According to the Russian business daily Vedomosti, the environmental award from the industrialists’ union is one of the organization’s key annual events. Russia’s environmental minister, Sergei Donskoi, who presented the prize, called Norilsk Nickel “the absolute leader in environmental change occurring in the industrial policy in Russia.” Continue Reading →

UPDATE 1-Russia’s Nornickel sees nickel, palladium output up in 2017 (Reuters U.S. – January 31, 2017)

http://www.reuters.com/

Jan 31 Norilsk Nickel (Nornickel) , one of the world’s largest nickel and palladium producers, plans to increase output of its main metals from Russian raw material this year, the company said in a statement on Tuesday.

Nornickel, which competes with Brazil’s Vale SA for the rank of the world’s top nickel producer, experienced falls in production of nickel, copper and platinum group metals in 2016.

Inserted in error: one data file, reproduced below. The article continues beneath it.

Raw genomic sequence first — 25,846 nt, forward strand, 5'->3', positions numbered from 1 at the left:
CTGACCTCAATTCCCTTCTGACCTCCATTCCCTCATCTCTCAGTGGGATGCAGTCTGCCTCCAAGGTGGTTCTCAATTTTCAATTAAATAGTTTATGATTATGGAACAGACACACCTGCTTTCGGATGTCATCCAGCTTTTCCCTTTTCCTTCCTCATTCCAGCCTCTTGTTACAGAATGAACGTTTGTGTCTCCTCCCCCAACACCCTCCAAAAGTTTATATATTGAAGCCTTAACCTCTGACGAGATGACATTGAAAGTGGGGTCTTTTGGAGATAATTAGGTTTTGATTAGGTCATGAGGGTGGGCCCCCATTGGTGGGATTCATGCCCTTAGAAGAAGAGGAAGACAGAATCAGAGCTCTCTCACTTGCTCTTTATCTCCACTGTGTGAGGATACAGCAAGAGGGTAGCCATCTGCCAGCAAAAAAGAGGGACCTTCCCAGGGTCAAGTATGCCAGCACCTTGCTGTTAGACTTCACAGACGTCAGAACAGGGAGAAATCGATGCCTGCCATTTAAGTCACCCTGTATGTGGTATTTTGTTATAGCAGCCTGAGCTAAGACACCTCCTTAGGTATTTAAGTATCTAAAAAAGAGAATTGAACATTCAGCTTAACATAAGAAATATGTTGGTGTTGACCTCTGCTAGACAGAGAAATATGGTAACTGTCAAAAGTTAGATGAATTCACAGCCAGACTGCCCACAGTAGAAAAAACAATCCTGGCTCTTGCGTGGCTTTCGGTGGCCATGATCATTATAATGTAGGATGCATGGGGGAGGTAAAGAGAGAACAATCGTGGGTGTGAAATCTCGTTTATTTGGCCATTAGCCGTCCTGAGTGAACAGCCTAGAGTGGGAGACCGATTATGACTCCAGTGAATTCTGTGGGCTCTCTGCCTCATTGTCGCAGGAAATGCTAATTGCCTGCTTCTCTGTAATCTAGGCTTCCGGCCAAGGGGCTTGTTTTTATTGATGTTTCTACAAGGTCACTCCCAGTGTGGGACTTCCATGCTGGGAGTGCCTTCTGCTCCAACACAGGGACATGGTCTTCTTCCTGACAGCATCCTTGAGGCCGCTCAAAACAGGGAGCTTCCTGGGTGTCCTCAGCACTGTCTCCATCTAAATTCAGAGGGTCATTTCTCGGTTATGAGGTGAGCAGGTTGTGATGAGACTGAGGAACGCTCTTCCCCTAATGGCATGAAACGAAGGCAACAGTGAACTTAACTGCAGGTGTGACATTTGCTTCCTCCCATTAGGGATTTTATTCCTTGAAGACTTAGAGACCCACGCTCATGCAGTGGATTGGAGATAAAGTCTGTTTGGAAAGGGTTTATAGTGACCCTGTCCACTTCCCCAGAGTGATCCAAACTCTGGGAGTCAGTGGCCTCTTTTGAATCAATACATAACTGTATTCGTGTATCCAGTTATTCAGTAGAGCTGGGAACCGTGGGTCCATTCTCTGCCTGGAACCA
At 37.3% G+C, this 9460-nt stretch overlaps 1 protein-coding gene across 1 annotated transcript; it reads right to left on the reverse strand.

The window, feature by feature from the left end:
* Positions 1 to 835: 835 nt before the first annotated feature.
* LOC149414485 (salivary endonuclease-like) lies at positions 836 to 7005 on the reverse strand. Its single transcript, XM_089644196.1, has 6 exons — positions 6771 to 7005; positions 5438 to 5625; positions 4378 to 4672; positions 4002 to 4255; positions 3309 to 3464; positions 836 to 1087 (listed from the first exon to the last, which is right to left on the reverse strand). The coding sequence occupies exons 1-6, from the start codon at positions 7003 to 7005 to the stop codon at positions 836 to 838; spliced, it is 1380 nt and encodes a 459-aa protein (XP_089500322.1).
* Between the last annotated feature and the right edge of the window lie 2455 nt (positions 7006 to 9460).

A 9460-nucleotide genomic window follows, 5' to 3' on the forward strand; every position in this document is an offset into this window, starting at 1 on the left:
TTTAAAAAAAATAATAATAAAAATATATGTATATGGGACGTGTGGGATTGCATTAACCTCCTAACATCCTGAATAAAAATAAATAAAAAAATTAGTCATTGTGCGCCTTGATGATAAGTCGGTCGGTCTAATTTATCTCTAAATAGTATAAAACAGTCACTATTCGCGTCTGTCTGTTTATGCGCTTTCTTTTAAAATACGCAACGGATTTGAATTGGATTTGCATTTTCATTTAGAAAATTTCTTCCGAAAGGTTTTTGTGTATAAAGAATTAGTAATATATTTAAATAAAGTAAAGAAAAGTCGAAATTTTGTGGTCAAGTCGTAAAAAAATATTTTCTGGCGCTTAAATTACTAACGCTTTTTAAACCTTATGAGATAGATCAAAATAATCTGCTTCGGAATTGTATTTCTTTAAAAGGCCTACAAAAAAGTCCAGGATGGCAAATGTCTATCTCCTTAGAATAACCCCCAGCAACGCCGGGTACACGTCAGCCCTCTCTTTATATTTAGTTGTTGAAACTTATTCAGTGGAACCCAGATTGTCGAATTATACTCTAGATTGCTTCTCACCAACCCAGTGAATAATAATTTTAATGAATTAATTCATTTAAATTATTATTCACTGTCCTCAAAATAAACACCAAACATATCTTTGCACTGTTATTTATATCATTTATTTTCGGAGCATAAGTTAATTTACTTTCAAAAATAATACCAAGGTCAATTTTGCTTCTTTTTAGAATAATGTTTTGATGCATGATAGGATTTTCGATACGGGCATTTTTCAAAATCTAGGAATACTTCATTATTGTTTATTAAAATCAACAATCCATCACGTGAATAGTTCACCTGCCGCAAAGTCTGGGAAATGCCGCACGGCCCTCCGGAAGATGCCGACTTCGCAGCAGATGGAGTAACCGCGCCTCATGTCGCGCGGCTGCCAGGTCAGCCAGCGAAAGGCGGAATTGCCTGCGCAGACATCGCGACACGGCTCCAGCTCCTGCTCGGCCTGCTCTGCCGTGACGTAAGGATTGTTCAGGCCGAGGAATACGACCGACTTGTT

The lower output was mainly due to scheduled decommissioning of an old nickel plant and ongoing reconfiguration of downstream production facilities in northern Siberia. Continue Reading →

Norilsk Nickel’s Potanin says his company should be an environmental example – by Anna Kireeva (Bellona.org – December 21, 2016)

http://bellona.org/

MURMANSK –Vladimir Potanin, chairman of the giant and notoriously polluting Norilsk Nickel, has said his company’s biggest problem is environmental – and he knows how to fix it.

The company is looking stem sulfur dioxide emission that pollute Northwest Russia and Northern Norway by shutting down its nickel smelting facility in the Murmansk regional industrial town of Nikel.

In an interview to the business daily Vedomosti, Potanin said in order to transform Norilsk Nickel from a polluter into an example of ecological cleanliness, he’s willing to spend up to $14 million in a process that he says should take about seven years. Continue Reading →